Seafood risotto


This turned out so well that I’m actually going to post a recipe – something I don’t usually do, because I generally cook from cookbooks and posting recipes is a copyright violation, even if they’ve been tweaked. This one I really made up, triangulating of course from established recipes, my own experience making (non-seafood) risotto, and available ingredients.

Before anyone makes risotto, I recommend that they consult “Desperately Resisting Risotto” by John Thorne in Pot On The Fire, for covering basics, concepts and exploding myths (you don’t have to stir the whole time). As always it’s also an entertaining and thought-provoking read.

I tried to buy fish stock today and failed. So I ended up making my own. I’d bought 1/2 lb wild shrimp from Mexican, unpeeled, and about 5 large Atlantic scallops. I peeled and deveined the shrimp, reserving the shells, and put the shells and half of one of the shrimp to boil in 5 1/2 cups water, 2 bay leaves, 2 smashed cloves garlic, 1 coarsely chopped small onion, and whatever fresh herbs and vegetables I had lying around. In this case it was supermarket flat-leaf parsley, and the last surviving herbs out in the garden: sage and chervil, plus half a zucchini, coarsely chopped. I added 1/2 cup dry vermouth and a splash of dry sherry, brought the whole thing to a boil, skimmed foam, and then kept it gently boiling over medium heat until the stock reduced to 2 cups, and strained it, and then put it back on the heat at just under a simmer. I also brought 5 cups of water to boil in the kettle.

Meanwhile I chopped the scallops into about 5-6 pieces each and the shrimp into 3 pieces. I also chopped a few shallots finely until I had about 3/4 cup (be prepared to tear up – onions are nothing compared to shallots in that dept), and some more fresh sage from the garden. The shallots and sage were then set to saute in 5 tbs well-heated good olive oil. When golden and transparent (4-6 min), I added 1 cup carnaroli rice, and stirred until the rice was toasty-smelling and the tops of the kernels transparent (2-3 min).

Next I added 1/2 cup dry white wine (I used a Sancerre) to the rice and stirred until it evaporated, and then started adding 1/2 cup boiling stock at a time to the rice, and stirred / left it sit until it evaporated, then added more, for about 20 minutes. When the stock ran out, I started adding 1/2 cup water. In the middle of this process, I added a relatively small amount of salt and freshly ground pepper. At 20 minutes, you need to start tasting the rice kernels to see that they are done – a subjective process, because some people like more al dente risotto and some like it more well done a la regular rice. Towards the end of the 20 minutes I heated up another 2 1/2 tablespoons of olive oil and sauteed the shrimp and scallops in them until opaque – 3 minutes at most – and added them to the rice, cooking the mixture for another 3 minutes or so and seasoning well with salt, freshly ground black pepper and some freshly ground Italian dried red peppers as well.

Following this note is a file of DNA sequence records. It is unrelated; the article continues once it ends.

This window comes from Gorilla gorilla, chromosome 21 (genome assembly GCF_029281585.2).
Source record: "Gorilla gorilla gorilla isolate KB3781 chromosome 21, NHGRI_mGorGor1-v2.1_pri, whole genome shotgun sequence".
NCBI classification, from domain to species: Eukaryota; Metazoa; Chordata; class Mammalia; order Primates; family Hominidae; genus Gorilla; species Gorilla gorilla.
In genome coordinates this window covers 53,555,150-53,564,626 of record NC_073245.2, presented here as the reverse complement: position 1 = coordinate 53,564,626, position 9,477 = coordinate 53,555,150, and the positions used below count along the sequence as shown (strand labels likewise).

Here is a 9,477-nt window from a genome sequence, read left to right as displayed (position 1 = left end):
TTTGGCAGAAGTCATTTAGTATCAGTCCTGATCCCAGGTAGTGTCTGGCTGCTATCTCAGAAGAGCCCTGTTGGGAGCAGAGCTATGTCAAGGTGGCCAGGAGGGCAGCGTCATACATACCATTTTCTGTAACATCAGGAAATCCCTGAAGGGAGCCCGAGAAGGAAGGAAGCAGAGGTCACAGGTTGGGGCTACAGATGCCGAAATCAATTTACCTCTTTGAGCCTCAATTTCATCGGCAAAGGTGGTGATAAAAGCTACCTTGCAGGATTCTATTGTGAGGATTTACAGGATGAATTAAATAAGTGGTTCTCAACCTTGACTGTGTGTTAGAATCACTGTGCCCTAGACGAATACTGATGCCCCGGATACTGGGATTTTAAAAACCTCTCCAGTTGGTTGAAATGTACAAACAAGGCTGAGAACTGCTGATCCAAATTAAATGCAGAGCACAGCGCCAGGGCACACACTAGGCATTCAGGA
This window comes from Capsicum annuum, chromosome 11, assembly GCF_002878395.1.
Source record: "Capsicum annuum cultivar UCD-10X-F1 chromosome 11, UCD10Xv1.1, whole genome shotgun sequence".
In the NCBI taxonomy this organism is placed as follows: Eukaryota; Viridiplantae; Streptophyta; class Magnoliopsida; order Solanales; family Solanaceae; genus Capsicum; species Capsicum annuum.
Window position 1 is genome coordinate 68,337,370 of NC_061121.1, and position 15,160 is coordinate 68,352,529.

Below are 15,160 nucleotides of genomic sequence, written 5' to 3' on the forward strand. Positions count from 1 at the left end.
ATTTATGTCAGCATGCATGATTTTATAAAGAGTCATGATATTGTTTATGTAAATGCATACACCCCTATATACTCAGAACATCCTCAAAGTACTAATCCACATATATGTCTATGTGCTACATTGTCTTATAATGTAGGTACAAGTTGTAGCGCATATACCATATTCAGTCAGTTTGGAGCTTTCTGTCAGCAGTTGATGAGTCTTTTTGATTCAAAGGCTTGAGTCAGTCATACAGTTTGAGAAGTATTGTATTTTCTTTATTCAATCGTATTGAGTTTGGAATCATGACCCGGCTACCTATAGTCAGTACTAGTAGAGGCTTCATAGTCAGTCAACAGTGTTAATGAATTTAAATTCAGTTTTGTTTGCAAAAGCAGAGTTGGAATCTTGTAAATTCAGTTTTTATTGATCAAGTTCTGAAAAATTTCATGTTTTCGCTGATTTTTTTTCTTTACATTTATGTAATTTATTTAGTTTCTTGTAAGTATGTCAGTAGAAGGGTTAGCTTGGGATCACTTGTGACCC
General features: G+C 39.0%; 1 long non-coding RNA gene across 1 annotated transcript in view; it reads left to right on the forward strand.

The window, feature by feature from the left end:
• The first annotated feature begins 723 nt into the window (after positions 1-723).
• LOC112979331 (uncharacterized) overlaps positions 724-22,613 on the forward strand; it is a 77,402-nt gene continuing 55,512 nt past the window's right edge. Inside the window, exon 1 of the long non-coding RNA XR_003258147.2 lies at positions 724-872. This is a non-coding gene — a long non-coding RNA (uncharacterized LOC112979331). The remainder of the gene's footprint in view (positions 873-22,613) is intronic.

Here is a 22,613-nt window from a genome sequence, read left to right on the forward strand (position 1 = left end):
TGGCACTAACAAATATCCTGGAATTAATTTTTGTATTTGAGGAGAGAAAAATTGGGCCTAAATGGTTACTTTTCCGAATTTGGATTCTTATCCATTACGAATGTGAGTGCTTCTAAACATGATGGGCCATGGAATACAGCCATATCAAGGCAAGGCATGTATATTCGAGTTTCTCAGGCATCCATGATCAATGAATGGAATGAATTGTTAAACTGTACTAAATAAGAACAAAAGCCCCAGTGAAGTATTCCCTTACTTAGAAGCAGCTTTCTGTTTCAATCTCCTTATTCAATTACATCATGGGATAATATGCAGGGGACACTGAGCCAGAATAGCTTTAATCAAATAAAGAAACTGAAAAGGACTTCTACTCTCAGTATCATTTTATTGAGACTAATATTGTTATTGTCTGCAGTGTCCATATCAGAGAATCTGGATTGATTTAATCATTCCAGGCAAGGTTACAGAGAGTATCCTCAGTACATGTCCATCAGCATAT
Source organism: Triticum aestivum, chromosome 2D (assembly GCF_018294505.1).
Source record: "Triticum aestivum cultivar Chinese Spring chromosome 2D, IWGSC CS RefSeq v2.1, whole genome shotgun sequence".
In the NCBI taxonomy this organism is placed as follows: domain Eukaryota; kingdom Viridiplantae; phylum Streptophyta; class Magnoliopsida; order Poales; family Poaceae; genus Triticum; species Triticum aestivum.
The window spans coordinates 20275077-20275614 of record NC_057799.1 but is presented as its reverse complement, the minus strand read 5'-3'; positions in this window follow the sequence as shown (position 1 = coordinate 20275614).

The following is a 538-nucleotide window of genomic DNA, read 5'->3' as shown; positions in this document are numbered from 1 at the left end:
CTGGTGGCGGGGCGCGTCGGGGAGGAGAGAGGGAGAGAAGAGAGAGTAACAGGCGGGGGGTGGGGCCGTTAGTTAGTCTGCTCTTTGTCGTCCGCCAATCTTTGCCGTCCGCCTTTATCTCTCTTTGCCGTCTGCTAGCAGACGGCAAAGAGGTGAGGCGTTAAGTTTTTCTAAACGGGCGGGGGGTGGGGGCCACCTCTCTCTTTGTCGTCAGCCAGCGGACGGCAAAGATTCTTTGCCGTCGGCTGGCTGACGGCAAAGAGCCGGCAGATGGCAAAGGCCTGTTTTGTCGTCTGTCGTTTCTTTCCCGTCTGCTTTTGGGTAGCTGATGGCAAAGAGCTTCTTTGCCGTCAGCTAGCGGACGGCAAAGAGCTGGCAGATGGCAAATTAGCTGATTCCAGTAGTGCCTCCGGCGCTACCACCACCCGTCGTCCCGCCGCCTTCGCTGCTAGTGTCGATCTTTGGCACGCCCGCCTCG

Serve in heated bowls. Sprinkle freshly chopped flat-leaf parsley on the top and serve.


3 thoughts on “Seafood risotto”

  1. Actually, you can’t copyright recipes:

    “Mere listings of ingredients as in recipes, formulas, compounds, or prescriptions are not subject to copyright protection. However, when a recipe or formula is accompanied by substantial literary expression in the form of an explanation or directions, or when there is a combination of recipes, as in a cookbook, there may be a basis for copyright protection.”

  2. Fair enough. I seem to remember that Richard Olney won some lawsuits. In any event I do try to steer readers the appropriate books, whether they are in print or not.

    Additional note on this recipe: it may seem obvious, but only the absolute freshest seafood should be used, in both the stock and the risotto.

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